NAFTA


“With all the recent rhetoric around the border, around jobs, free trade, honestly, I would be remiss if I didn’t take a few moments to highlight some of the reasons at the USHCC care so deeply about the commercial and economic ties between the United States and Mexico. Including NAFTA and the implications for our whole country but particularly for Texas and the Rio Grande Valley. Now to put things into perspective, NAFTA has succeeded in creating one of the most competitive regions in the world and along the way has spurred growth especially for American businesses. Since NAFTA was established in the early 1990s, trade between the U.S. and Mexico has created six million good-paying American jobs. Today, Mexico ranks as our third largest trading partner, accounting for more than $558 billion dollars in bilateral trade on an annual basis. Right now, right now, more than 1.5 billion dollars a day crosses our border. From Brownsville all the way to San Diego. And let’s not forget Mexico ranks among the top three export markets for 31 of our 50 states. And let’s also not forget that since NAFTA, foreign direct investments in Mexico from the U.S. have grown rapidly. In fact, the U.S. now accounts for over 46 percent of all investments in Mexico. And Mexican companies invest over $52 billion on American soil.

“But why should we care. Why should a small business association in Washington care about this? And what does this mean to American small businesses? Well, I think that the people of the Rio Grande Valley know better than most, the bottom line is this: of the American companies that do engage in foreign trade, 98 percent of them are actually small companies not big corporations. And when you consider that it is the small businesses that create 70 percent of all new jobs, this is very much a critical issue for my association and it should be for all Americans. And that is why the USHCC is here.

“In terms of this state’s economy specifically, Texas exports approximately 93 billion dollars of goods to Mexico every single year. In fact, almost 40 percent of all Texas exports go directly to a buying partner in Mexico, supporting over one million American jobs right here in the Lone Star State. That being said, it doesn’t mean that we should turn a blind eye or a deaf ear to the very real concerns that exist between our two nations and that accompany this key relationship. Of course not. Addressing the trade deficit with Mexico, addressing border security, addressing immigration reform, and a host of other topics, from labor standards all the way to environmental stewardship is critically important. But we believe that it is appropriate to update and renegotiate NAFTA. After all, any piece of legislation that is over 25 years old should be updated. But all this talk of ripping up NAFTA and throwing it away, that will never happen. That is bombastic language and frankly it is counter-productive. We need an agreement that reflects the realities of the 21st Century. And at the USHCC, we propose that we upgrade from the North American Free Trade Agreement to the North American Fair-Trade Agreement, for our region and for the people of our country.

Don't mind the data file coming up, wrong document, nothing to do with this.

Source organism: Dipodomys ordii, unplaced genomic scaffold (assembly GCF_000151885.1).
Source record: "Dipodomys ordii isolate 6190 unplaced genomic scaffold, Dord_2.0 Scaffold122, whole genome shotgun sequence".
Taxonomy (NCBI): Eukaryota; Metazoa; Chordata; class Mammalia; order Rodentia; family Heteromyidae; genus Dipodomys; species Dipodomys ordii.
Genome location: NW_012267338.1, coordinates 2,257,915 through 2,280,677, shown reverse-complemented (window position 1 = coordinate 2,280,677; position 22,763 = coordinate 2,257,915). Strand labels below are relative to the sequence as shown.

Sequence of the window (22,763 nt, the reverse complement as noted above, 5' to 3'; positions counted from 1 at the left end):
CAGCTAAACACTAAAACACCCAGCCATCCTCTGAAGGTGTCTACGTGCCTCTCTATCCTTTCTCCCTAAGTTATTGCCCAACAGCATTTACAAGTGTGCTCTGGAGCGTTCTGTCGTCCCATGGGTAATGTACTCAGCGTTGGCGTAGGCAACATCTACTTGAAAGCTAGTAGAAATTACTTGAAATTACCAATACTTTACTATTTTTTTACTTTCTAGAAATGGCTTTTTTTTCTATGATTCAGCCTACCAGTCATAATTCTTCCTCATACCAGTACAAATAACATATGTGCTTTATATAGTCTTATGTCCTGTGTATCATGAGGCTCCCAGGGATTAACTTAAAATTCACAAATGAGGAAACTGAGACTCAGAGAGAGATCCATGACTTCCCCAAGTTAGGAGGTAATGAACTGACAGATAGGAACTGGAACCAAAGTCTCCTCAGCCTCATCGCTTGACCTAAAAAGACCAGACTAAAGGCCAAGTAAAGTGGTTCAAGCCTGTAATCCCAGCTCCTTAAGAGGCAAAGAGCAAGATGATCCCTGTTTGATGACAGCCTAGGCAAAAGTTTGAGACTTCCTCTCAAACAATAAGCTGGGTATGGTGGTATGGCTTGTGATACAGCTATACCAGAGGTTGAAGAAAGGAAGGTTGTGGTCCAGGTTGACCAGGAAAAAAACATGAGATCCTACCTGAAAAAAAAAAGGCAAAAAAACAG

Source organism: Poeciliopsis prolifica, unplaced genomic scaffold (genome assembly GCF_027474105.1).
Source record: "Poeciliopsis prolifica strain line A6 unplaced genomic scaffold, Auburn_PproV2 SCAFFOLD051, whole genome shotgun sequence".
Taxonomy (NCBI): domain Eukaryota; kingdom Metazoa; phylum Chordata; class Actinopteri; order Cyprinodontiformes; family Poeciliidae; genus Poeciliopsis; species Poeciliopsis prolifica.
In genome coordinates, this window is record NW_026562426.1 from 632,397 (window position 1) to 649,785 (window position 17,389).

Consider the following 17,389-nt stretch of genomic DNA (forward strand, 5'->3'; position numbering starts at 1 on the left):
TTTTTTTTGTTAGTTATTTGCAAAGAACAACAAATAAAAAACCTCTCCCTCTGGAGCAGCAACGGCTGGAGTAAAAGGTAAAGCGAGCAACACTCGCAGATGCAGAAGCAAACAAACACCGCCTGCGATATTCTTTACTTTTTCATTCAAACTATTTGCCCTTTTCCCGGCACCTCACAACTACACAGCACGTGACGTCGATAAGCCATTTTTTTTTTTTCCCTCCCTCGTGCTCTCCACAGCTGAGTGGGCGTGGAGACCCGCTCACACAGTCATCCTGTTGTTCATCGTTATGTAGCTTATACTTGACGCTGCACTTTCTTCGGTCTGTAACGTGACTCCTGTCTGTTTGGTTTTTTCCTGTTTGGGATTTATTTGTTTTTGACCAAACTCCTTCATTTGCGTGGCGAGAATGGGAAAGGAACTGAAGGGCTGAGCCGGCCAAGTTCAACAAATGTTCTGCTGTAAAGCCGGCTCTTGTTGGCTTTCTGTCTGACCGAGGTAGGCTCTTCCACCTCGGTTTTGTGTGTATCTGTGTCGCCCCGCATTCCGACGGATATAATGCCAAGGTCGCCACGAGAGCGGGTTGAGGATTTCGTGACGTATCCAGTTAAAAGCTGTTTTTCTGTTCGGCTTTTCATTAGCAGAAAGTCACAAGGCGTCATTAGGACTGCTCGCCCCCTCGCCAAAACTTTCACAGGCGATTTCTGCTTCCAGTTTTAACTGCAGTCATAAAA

“For the last few months I have noticed we have been way too focused on the labels that divide us, labels like young and old, men and women, liberals and conservatives, immigrant and native born, white, black and even Hispanic. But that time is over. Now is time to stop being Democrats or Republicans, and it is time to go back to being Americans. Applause. And to get back to doing what we do best, driving businesses that are the very lifeblood of the greatest economy ever known to mankind. I hope that all of you will join us, that you will join us in helping make that happen right here in the Rio Grande Valley and wherever your travels and business takes you. In closing, please join us, let us all work together to defeat the climate of discord and division now more than ever. We must speak with one voice. An American voice. For unity, for prosperity. And I know that through collaboration, hard work, and entrepreneurship, that we can add our own little thread to that beautiful tapestry that is our country.

“Thank you for having me. I love the Valley and it is always good to be back home.”